As COVID restrictions recede, a UCLA senior begins to comprehend what she has lost. By Sydney Lester.
At the beginning of March 2020, I was finishing up a phone interview for a university program that sends college students to other countries to teach English.
“Have you heard of coronavirus? Is this something that might make you hesitate to travel?”
Not at all, I said confidently. Crises were for faraway places. The business of morning newscasters and doomsday preppers.
By the end of that month, I was not so confident—at least not about travel. Lockdown had commenced, and there loomed some dread of catching COVID. But I remained naively optimistic. An extended Spring break? Can’t complain about that.
The realization that the pandemic would not just impact but define this era of most people’s lives did not truly hit me until I was back home in the suburbs of Los Angeles, sitting in my childhood bedroom the night before Fall quarter was set to begin—online. A part of me had clung to the hope that newscasters had exaggerated the severity of the crisis for fear of COVID actually taking a turn for the worst. Since long before the pandemic, they’d been telling us that civil war was nigh, California was overdue for the big one, and to look out for nukes from North Korea—but so far, so good.
But COVID, as it turned out, was more tangible—and imminent. Now was time to abandon expectations and adjust to a new normal. A normal that includes death counts, chronic loneliness, and a lot of takeout.
Almost three years later, I am a rising senior in college. I never did participate in that program I had interviewed for, and I have attended exactly one fully in-person class since March of 2020. Several professors for hybrid-style classes that I’ve taken recently stopped offering in-person lectures because so few students would show up. I’ll admit I have woken up, joined a Zoom class to get participation credit, turned my camera off, and immediately fallen back asleep—more than once. Later I would listen to the recording.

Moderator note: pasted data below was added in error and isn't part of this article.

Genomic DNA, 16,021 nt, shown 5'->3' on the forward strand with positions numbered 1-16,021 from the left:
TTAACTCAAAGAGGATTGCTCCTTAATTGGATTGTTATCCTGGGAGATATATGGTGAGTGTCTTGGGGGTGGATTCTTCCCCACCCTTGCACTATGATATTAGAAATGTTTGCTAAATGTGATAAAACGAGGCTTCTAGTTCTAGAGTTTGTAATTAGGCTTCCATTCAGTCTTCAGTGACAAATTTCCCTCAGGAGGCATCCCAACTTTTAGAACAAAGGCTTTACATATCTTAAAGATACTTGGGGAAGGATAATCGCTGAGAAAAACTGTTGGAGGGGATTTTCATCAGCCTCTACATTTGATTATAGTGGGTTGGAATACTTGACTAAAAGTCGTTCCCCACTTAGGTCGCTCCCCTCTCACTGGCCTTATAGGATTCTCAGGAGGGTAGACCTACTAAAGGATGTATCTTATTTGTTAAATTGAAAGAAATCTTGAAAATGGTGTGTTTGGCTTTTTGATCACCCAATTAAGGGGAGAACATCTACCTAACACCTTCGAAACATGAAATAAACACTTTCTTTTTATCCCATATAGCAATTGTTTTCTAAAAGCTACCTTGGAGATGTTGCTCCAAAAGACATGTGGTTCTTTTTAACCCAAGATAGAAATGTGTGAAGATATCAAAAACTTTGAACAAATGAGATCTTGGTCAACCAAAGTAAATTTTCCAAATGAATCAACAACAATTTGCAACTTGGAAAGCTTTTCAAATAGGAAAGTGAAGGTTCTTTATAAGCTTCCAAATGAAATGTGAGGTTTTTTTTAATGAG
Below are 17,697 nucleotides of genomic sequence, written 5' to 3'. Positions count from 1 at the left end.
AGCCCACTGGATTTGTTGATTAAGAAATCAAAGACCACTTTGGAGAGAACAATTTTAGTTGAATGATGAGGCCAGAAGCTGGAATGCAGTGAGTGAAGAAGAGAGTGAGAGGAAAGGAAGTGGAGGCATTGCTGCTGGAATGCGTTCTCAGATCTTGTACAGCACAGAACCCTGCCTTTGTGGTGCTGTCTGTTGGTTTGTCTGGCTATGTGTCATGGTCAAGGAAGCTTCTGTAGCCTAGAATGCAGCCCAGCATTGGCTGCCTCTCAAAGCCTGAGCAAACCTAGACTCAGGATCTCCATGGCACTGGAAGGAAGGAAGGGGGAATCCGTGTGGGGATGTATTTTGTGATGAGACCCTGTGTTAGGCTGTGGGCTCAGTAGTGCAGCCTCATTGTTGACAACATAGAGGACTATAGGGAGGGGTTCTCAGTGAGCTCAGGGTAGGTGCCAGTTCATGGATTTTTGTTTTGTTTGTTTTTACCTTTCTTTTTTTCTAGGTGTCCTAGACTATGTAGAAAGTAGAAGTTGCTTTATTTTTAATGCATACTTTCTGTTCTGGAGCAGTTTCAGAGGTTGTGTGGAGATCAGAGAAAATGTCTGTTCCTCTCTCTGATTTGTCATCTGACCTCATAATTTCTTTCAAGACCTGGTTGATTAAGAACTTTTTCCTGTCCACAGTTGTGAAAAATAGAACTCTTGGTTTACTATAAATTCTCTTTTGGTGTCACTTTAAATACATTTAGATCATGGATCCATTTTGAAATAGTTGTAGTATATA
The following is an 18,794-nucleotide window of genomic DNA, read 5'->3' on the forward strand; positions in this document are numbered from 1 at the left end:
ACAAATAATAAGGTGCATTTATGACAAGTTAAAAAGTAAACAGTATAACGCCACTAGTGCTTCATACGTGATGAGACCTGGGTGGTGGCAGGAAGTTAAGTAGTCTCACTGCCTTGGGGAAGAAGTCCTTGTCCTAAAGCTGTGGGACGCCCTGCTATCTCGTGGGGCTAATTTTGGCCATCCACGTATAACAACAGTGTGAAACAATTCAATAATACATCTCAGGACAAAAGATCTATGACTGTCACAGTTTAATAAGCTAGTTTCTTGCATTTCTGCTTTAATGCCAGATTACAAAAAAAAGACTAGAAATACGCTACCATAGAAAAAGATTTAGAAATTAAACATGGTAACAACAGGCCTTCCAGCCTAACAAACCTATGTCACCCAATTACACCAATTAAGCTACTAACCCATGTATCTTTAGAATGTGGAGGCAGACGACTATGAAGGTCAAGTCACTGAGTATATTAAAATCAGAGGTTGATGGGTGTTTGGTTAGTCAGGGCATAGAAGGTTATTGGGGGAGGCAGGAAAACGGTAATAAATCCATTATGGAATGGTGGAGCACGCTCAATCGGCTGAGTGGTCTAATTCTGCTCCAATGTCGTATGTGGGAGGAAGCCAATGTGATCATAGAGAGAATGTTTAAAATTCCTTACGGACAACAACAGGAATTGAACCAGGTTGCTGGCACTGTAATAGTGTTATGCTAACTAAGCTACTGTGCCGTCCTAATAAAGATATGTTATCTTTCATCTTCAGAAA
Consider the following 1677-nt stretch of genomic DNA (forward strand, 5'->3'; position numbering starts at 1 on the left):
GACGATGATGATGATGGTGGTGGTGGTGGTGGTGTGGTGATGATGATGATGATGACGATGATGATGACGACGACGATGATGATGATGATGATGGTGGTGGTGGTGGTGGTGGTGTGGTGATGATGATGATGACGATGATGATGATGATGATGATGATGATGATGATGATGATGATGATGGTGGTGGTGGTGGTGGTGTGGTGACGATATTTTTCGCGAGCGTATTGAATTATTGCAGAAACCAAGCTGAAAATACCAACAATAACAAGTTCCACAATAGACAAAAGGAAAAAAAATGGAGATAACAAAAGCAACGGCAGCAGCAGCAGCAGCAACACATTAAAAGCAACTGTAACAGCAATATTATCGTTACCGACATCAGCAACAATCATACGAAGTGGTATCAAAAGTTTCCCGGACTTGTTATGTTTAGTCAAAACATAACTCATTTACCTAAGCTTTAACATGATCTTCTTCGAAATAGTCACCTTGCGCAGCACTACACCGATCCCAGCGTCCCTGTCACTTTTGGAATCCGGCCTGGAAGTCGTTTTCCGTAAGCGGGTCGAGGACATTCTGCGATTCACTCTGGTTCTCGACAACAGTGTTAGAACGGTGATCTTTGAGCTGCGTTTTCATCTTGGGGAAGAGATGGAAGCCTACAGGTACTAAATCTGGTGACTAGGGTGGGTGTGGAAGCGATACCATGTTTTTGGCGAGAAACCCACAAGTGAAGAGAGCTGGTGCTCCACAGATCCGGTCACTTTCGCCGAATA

The majority of the memories I have from the second half of my freshman year, the entirety of my sophomore year, and much of my junior year are pixelated and nondescript, largely consisting of me staring at screens until my vision went blurry, losing my mind a little because two years deep into this people still forget to mute themselves, and checking the news for updates on COVID, climate change, the ever-volatile state of American politics, and/or the end of the world.
Looking back at my college experiences, I feel a sense of loss that I did not experience at the time. It was impossible to follow The New York Times daily COVID tracker without feeling fortunate. An awareness of my good fortune was also reinforced by my employment during the pandemic at a teen residential treatment facility, a temporary home to adolescents whose fragile senses of security were often shattered by the increase of stress and isolation. Here, it became clear to me that even without exposure to the virus, the impacts of COVID had the potential to be life-threatening, and that the indirect loss of life to the pandemic is likely beyond quantification. One of the most frightening symptoms of the pandemic is our growing numbness to the still-rising number of lives COVID has taken prematurely.
During those gray years, my academics actually improved (thanks, I suppose, to all my newfound free time). I was never furloughed from my job. And nobody close to me died. Nevertheless, a part of me is saddened, and I often wonder what might have been had the world not been reduced to my hometown and a cast of two-dimensional characters during what was supposed to be my triumphant coming-of-age arc.
I worry the experience altered the way I connect with others, and that it must have been apparent during my recent debut in the professional world that masks and computer screens have become a social safety net for me. At times, in-person interaction feels incredibly vulnerable, and I almost miss being able to disappear by turning my camera off.
I fear my sense of optimism has been tempered by the feeling that I should be preparing for worst-case scenarios, that life will always be marked with instability. I never lived in a fantasy world. From high school English class, I knew all about the chronic disillusionment that plagues America (thank you, Death of a Salesman). But this feels different. The society-wide wave of exhaustion and pessimism has left me, in some ways, divorced, 45-years old, and working a dead-end job at the age of 21.
Still, being a college student during COVID was not a tragedy. Nor was it a hardship that will define my life. It was a tough time to transition into adulthood—both scary and boring—but it also presented unexpected opportunities for connection and growth. The impact is also lessening with the passage of time. My most recent quarter at UCLA reminded me that the new normal was preceded by an old one.
COVID will undoubtably leave a lasting impression, for better or for worse. Yet, if anything was accomplished during the pandemic, my peers and I have proven our capacity to adapt and persevere through uncertain and frightening circumstances. And while hard earned, these traits will serve us well.